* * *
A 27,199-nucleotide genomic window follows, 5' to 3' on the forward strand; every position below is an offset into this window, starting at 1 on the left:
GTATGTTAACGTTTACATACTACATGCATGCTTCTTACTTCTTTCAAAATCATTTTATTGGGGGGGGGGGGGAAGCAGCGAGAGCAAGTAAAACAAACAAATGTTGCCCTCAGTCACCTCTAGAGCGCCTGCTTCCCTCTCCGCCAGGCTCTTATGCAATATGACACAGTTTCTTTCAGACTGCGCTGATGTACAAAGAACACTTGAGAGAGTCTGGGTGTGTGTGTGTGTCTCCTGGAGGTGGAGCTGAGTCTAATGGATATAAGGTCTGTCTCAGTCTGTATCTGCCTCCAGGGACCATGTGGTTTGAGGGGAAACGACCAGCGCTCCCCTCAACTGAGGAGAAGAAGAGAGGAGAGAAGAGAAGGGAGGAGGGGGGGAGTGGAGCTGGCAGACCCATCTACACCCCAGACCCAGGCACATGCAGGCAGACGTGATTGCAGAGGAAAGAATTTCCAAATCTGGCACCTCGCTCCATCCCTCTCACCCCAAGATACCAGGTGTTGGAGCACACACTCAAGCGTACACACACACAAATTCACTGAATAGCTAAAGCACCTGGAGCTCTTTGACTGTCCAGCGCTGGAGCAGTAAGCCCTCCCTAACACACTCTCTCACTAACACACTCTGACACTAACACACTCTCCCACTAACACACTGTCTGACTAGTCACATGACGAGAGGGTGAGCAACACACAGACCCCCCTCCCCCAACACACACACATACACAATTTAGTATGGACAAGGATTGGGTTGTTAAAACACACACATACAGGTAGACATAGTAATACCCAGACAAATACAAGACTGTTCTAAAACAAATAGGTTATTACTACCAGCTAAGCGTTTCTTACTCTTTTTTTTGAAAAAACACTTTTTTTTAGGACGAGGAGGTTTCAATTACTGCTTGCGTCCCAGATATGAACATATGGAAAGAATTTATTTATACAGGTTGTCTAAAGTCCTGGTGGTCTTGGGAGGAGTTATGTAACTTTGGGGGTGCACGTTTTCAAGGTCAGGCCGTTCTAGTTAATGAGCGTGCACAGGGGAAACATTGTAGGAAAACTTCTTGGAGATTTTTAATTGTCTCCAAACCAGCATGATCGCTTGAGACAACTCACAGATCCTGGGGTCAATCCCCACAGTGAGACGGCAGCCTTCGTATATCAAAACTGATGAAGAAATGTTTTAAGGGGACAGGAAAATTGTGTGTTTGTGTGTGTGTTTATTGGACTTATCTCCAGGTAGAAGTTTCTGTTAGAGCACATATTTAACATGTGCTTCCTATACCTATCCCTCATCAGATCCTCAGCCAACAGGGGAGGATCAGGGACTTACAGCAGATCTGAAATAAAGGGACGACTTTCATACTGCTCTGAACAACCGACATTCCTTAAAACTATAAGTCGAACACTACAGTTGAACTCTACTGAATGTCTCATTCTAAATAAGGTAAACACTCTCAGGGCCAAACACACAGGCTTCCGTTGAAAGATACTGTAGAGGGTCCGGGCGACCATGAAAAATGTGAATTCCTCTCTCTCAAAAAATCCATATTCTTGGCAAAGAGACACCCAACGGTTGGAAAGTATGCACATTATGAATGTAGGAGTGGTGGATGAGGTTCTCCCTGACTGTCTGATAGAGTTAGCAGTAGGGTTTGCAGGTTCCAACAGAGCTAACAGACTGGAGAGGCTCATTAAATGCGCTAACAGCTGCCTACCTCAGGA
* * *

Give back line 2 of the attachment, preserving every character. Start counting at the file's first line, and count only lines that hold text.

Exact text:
GTATGTTAACGTTTACATACTACATGCATGCTTCTTACTTCTTTCAAAATCATTTTATTGGGGGGGGGGGGGAAGCAGCGAGAGCAAGTAAAACAAACAAATGTTGCCCTCAGTCACCTCTAGAGCGCCTGCTTCCCTCTCCGCCAGGCTCTTATGCAATATGACACAGTTTCTTTCAGACTGCGCTGATGTACAAAGAACACTTGAGAGAGTCTGGGTGTGTGTGTGTGTCTCCTGGAGGTGGAGCTGAGTCTAATGGATATAAGGTCTGTCTCAGTCTGTATCTGCCTCCAGGGACCATGTGGTTTGAGGGGAAACGACCAGCGCTCCCCTCAACTGAGGAGAAGAAGAGAGGAGAGAAGAGAAGGGAGGAGGGGGGGAGTGGAGCTGGCAGACCCATCTACACCCCAGACCCAGGCACATGCAGGCAGACGTGATTGCAGAGGAAAGAATTTCCAAATCTGGCACCTCGCTCCATCCCTCTCACCCCAAGATACCAGGTGTTGGAGCACACACTCAAGCGTACACACACACAAATTCACTGAATAGCTAAAGCACCTGGAGCTCTTTGACTGTCCAGCGCTGGAGCAGTAAGCCCTCCCTAACACACTCTCTCACTAACACACTCTGACACTAACACACTCTCCCACTAACACACTGTCTGACTAGTCACATGACGAGAGGGTGAGCAACACACAGACCCCCCTCCCCCAACACACACACATACACAATTTAGTATGGACAAGGATTGGGTTGTTAAAACACACACATACAGGTAGACATAGTAATACCCAGACAAATACAAGACTGTTCTAAAACAAATAGGTTATTACTACCAGCTAAGCGTTTCTTACTCTTTTTTTTGAAAAAACACTTTTTTTTAGGACGAGGAGGTTTCAATTACTGCTTGCGTCCCAGATATGAACATATGGAAAGAATTTATTTATACAGGTTGTCTAAAGTCCTGGTGGTCTTGGGAGGAGTTATGTAACTTTGGGGGTGCACGTTTTCAAGGTCAGGCCGTTCTAGTTAATGAGCGTGCACAGGGGAAACATTGTAGGAAAACTTCTTGGAGATTTTTAATTGTCTCCAAACCAGCATGATCGCTTGAGACAACTCACAGATCCTGGGGTCAATCCCCACAGTGAGACGGCAGCCTTCGTATATCAAAACTGATGAAGAAATGTTTTAAGGGGACAGGAAAATTGTGTGTTTGTGTGTGTGTTTATTGGACTTATCTCCAGGTAGAAGTTTCTGTTAGAGCACATATTTAACATGTGCTTCCTATACCTATCCCTCATCAGATCCTCAGCCAACAGGGGAGGATCAGGGACTTACAGCAGATCTGAAATAAAGGGACGACTTTCATACTGCTCTGAACAACCGACATTCCTTAAAACTATAAGTCGAACACTACAGTTGAACTCTACTGAATGTCTCATTCTAAATAAGGTAAACACTCTCAGGGCCAAACACACAGGCTTCCGTTGAAAGATACTGTAGAGGGTCCGGGCGACCATGAAAAATGTGAATTCCTCTCTCTCAAAAAATCCATATTCTTGGCAAAGAGACACCCAACGGTTGGAAAGTATGCACATTATGAATGTAGGAGTGGTGGATGAGGTTCTCCCTGACTGTCTGATAGAGTTAGCAGTAGGGTTTGCAGGTTCCAACAGAGCTAACAGACTGGAGAGGCTCATTAAATGCGCTAACAGCTGCCTACCTCAGGA